My intended host and I had met in a bar on a rainy afternoon in Jasper in October 2016. We spent the afternoon and evening together, drinking, eating and chatting to other hikers who were also trying to keep dry. Did I mention the drinking part? To tell you the truth, we all got smashed together and had a fabulous time. After that RJB and I stayed in touch via Facebook. We had a lot in common.
It turned out that RJB lives near Central Park on 5th Avenue and she invited me to visit. Sensibly, I said yes and then we spent a few moths planning my visit.
My sudden concern arose from a fear that in the flesh and sober we might not be so compatible. What happened if she turned out to have some strange and dark secrets? Could she be a member of a weird, radical religious cult and I was destined to become a captive?
From her Facebook posts I knew our taste in music, politics and ethics aligned well. Still I had a niggle in the back of my mind. It still might be an elaborate hoax. My worries were of course in vain. RJB was a treasure and although a self-confessed crazy cat lady, everything went well. Her husband was a lovely fellow and we got on well too.
One of the downsides of being divorced is that your old friends find it hard to take sides and you tend to lose contact. I didn’t have many friends to start off with. The friends my ex and I did have, fell by the wayside as we spiralled down into a very unhealthy vortex of introspection as our marriage collapsed around us.
Since “getting my shit together” I have made a few really good friends. These friendships have in fact be an integral part of that renewal of my life.
As an adult it’s not that easy to make new friends. We are a little pickier and harder to please. We have much higher standards than we did as children. Even though it is hard, I think we make it harder than it needs to be. I think we disguise fear as pickiness. We are just a bit scared to bare our souls.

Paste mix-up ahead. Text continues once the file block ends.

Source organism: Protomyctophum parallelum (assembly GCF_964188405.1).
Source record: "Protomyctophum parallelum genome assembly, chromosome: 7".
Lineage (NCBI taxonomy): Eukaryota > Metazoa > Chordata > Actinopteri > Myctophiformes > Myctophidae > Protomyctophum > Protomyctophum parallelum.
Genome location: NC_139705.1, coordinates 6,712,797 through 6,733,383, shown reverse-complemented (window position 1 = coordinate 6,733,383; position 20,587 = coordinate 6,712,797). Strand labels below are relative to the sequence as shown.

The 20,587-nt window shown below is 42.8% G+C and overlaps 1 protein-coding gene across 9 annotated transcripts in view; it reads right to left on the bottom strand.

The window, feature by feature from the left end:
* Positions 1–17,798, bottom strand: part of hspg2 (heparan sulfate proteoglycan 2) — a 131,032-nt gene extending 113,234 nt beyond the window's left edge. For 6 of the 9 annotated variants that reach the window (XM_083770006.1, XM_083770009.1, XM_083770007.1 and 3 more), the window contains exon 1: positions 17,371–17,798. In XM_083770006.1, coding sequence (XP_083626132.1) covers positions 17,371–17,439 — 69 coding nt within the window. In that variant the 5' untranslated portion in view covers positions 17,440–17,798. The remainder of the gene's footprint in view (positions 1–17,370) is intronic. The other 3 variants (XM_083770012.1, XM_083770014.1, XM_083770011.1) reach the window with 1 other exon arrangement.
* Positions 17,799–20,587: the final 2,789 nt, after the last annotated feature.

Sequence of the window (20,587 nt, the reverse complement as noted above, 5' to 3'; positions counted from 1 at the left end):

This blog, Science of People  has some really good tips on how to make friends, but I remember reading somewhere else that how you make friends and them keep them boils down to a few basic things.
1: You meet by being in the same pace at the same time, so you are already involved in some common pursuit.
2: You spend an intensive period of time with them participating in that common activity
3: You commit to staying in touch and
4: You actually do stay in touch.
It’s not rocket science. Of course, the most important factor is you need to trust and be open.
I guess with RJB I should have just trusted my gut. If she was an axe murderer I think I would have guessed in that first meeting. Little bit crazy cat lady I can deal with! 🙂
Well the force was certainly with me on May the forth when my blog was featured as the Editor’s Pick on the Discover Page of WordPress’s own website. As a result I got 409 views on the first day and 175 likes. After four days on the “top of the pop” charts; I had 120 new people following my blog. I would really like to give my thanks to Krista and the team at WordPress for selecting my blog for special mention. I think it may have been the photo that caught their attention.
For those new followers I know not all of you will stick around, because quite frankly, not all of my posts are as good as the one that was featured. That post came after a very moving and emotionally disturbing visit to the 9/11 Memorial and Museum in New York.
There are a couple of other blog posts that I am really proud of and I have put links to them here. You might like to go and have a look at them and perhaps you will agree with me that they are some of my better ones.
According to the interwebs, a successful blog has a strong theme. Well I am afraid I am going to lose out there. My blog theme is very ‘fluid’. There are some major underlying currents but it’s basically whatever catches my attention at the time. It’s a blog about travel but more about the getting there. It’s about relationships and in particular surviving divorce. It’s about well being and living simply. Sometimes, it’s just about my hometown because Wollongong, Australia is a great place to live and I’d love people to visit and see that for themselves.